Letter to UNESCO on the Literacy Decade (2003-2012)

Book of Art -Isaac Salazar

The United Nations Literacy Decade (
UNLD), co-ordinated by UNESCO, was launched in February 2003 and came to an end in December 2012. UNESCO is currently preparing the final evaluation of UNLD. A conference to present such results is announced for 2013. 

Within this framework, and as an input to the evaluation process, we present here the open letter sent in September 2007 to UNESCO by the Group of Latin American Specialists in Literacy and Written Culture (GLEACE).

8 September, International Literacy Day

TO: United Nations Literacy Decade (UNLD) Section

With the occasion of the United Nations Literacy Decade (UNLD) Expert Group Mid-Decade Review meeting convened by UNESCO’s UNLD Section, coinciding with the International Literacy Day, we want to request UNESCO to adopt and reinstate the “renewed vision of literacy” proposed in the Base Document prepared for this Decade in 2000.

The Base Document (available in English and Spanish) was the result of a consultation and participatory process led by a selected group of literacy experts from the various regions of the world, invited for this task by UNESCO’s Basic Education Division: Chander Daswani (India), Agneta Lind (Sweden), Michael Omolewa (Nigeria), Adama Ouane (Mali) and Rosa-María Torres (Ecuador). None of them - except for A. Ouane – was invited to this mid-decade review meeting and to integrate this newly created UNLD Expert Group.

The proposal for a Literacy Decade and the Base Document were submitted to consultation and was approved at the World Education Forum (Dakar, April 2000). The Strategic Session “Literacy for All: A renewed vision for a ten-year global action plan" held in Dakar was attended by nearly 100 individuals and organizations from all over the world. It was organized on behalf of the Education for All (EFA) Forum by the UNESCO Institute of Education (UIE, currently UIL), UNESCO´s Basic Education Division, the International Literacy Institute (ILI), ISESCO, Action Aid and Sida. A wide online consultation on the subject was also organized by UNESCO in 2000.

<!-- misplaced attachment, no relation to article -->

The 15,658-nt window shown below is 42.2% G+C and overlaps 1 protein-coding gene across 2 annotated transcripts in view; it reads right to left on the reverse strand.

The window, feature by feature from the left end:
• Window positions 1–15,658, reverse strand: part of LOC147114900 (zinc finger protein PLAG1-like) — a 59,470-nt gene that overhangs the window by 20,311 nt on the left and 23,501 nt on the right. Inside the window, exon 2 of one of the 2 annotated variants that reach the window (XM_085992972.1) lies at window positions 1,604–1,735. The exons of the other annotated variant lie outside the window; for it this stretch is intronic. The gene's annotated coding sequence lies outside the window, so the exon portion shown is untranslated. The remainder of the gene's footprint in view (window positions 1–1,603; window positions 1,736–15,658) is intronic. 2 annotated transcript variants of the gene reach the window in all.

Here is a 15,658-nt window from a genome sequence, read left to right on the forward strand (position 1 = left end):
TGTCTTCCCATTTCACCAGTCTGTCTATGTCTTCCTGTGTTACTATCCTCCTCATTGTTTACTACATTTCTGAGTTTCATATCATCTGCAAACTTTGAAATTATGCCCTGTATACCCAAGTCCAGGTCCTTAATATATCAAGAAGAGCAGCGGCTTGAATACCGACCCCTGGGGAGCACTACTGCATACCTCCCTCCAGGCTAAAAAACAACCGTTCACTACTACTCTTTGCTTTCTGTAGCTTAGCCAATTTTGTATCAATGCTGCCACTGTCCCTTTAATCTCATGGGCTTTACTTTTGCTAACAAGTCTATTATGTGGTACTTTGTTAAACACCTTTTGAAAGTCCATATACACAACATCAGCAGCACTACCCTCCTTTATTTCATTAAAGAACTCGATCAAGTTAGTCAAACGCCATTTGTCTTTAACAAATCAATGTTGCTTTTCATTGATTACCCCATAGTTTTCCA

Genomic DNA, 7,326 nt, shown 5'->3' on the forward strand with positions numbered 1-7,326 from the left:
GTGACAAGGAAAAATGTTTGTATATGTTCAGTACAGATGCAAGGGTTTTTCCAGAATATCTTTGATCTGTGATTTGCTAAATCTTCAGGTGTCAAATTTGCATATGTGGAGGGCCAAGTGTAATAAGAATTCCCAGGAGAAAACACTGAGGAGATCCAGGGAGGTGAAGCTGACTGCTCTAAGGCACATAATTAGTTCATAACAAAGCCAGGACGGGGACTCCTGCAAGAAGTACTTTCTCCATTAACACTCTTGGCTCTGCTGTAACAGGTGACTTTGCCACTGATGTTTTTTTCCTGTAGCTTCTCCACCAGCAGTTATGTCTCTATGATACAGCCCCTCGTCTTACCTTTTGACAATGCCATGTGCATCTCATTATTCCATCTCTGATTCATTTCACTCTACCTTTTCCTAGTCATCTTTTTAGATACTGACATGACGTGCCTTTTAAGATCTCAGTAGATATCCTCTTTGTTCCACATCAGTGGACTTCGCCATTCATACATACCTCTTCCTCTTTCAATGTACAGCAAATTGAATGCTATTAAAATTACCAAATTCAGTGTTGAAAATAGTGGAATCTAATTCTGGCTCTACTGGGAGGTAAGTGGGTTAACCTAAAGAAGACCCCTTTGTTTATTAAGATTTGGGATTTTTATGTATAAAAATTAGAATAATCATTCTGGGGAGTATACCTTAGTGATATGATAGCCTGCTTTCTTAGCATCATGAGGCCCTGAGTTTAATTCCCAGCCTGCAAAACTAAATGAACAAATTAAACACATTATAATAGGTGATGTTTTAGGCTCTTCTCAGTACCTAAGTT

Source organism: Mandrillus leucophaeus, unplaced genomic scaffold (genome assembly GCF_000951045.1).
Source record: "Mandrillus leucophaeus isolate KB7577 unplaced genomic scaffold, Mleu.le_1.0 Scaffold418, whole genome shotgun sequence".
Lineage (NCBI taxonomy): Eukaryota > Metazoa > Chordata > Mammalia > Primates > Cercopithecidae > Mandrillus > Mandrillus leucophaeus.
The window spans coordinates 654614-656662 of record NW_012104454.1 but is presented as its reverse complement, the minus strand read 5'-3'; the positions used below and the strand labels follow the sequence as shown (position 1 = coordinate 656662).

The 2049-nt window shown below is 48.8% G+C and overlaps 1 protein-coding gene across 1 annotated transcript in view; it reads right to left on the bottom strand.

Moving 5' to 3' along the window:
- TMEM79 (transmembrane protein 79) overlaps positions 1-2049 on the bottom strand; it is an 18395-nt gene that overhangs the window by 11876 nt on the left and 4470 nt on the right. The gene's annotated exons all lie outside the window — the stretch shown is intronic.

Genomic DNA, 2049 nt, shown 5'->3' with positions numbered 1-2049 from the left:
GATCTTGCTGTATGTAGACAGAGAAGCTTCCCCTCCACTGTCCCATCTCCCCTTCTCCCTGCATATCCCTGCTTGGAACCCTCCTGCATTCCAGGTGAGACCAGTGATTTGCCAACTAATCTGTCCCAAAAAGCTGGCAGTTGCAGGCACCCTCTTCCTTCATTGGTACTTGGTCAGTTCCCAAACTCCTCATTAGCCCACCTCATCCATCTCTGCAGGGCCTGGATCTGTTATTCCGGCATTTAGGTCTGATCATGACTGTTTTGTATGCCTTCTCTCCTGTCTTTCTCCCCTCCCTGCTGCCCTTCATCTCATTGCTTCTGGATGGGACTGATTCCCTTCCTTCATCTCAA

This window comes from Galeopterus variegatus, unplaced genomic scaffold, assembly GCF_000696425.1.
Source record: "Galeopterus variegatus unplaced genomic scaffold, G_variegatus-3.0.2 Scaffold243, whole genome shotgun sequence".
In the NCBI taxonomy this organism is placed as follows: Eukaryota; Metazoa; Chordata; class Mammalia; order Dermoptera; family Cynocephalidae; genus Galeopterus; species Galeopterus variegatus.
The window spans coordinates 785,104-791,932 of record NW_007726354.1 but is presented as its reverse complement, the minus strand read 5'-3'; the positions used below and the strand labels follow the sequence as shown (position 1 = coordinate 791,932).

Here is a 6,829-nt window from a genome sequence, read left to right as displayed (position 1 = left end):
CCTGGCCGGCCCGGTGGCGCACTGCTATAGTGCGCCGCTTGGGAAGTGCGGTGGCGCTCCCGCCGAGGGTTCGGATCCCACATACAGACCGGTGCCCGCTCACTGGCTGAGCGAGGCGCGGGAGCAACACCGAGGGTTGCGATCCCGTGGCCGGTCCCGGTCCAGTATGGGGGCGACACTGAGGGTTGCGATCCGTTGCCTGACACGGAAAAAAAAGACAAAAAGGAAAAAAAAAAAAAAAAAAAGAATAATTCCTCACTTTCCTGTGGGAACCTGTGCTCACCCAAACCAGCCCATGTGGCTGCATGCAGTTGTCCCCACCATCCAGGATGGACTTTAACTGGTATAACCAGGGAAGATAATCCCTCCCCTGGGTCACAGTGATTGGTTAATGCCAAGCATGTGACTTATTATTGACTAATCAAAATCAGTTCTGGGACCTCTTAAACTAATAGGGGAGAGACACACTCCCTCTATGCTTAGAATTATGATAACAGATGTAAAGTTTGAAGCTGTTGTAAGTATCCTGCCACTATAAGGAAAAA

The "renewed vision of literacy” proposed in the Base Document and endorsed in Dakar, talked about ensuring effective access to, and meaningful use of, reading and writing to the population – children, youth, and adults – in and out of school, making use of all available media and technologies, and throughout life. The proposal was not to develop child, youth and adult literacy as separate goals, policies and programmes, but rather to integrate them within a single “Literacy for All” policy framework, and to understand literacy not in isolation but as an essential and integral component of Basic Education for all people – “Education for All”.

This holistic and inclusive vision of literacy is coherent with the lifelong learning paradigm and reflects the abundant research and empirical evidence accumulated in the field over the past decades.

Unfortunately, this “renewed vision of literacy” is not being promoted within the Decade and has apparently been abandoned by UNESCO. The Decade continues to be understood in a conventional and restricted manner, associating literacy only to youth and adults, and to out-of-school education interventions.

We thus call UNESCO, through the newly created UNLD Section and the UNLD Expert Group, to revisit the original proposal approved. At the same time, we commit ourselves to continue defending and advocating this renewed and expanded vision of literacy in our work and in our respective countries.


Latin American Group of Specialists in Literacy and Written Culture (GLEACE)


Latin American Council for Adult Education (CEAAL)

Latin American Campaign for the Right to Education (CLADE)

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